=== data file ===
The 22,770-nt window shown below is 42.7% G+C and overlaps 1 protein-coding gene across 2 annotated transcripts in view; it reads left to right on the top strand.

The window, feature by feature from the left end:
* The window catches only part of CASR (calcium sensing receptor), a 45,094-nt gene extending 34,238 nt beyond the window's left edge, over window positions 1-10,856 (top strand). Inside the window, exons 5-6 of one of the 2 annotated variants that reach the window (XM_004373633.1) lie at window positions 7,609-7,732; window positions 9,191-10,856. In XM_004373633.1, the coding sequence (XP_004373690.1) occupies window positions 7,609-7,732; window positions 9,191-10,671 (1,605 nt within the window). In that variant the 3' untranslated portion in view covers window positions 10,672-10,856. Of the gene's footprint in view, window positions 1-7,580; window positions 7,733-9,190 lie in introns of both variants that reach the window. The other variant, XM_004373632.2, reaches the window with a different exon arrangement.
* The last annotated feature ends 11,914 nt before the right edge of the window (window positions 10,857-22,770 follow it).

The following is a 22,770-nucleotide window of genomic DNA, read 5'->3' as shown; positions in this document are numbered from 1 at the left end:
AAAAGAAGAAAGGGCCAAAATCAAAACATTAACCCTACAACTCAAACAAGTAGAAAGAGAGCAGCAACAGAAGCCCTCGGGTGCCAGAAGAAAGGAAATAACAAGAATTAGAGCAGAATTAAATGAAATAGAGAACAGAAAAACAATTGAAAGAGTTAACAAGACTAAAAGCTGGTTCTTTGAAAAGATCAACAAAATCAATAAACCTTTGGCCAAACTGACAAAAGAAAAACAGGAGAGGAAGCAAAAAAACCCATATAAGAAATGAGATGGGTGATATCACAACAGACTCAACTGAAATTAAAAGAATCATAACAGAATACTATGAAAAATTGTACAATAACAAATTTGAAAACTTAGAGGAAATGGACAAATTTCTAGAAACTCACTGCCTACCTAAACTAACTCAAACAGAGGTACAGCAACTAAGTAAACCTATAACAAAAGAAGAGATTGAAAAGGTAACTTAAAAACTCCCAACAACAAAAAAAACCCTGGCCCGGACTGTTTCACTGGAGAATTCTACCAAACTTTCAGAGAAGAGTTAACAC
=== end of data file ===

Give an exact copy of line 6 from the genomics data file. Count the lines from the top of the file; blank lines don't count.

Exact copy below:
AAAAGAAGAAAGGGCCAAAATCAAAACATTAACCCTACAACTCAAACAAGTAGAAAGAGAGCAGCAACAGAAGCCCTCGGGTGCCAGAAGAAAGGAAATAACAAGAATTAGAGCAGAATTAAATGAAATAGAGAACAGAAAAACAATTGAAAGAGTTAACAAGACTAAAAGCTGGTTCTTTGAAAAGATCAACAAAATCAATAAACCTTTGGCCAAACTGACAAAAGAAAAACAGGAGAGGAAGCAAAAAAACCCATATAAGAAATGAGATGGGTGATATCACAACAGACTCAACTGAAATTAAAAGAATCATAACAGAATACTATGAAAAATTGTACAATAACAAATTTGAAAACTTAGAGGAAATGGACAAATTTCTAGAAACTCACTGCCTACCTAAACTAACTCAAACAGAGGTACAGCAACTAAGTAAACCTATAACAAAAGAAGAGATTGAAAAGGTAACTTAAAAACTCCCAACAACAAAAAAAACCCTGGCCCGGACTGTTTCACTGGAGAATTCTACCAAACTTTCAGAGAAGAGTTAACAC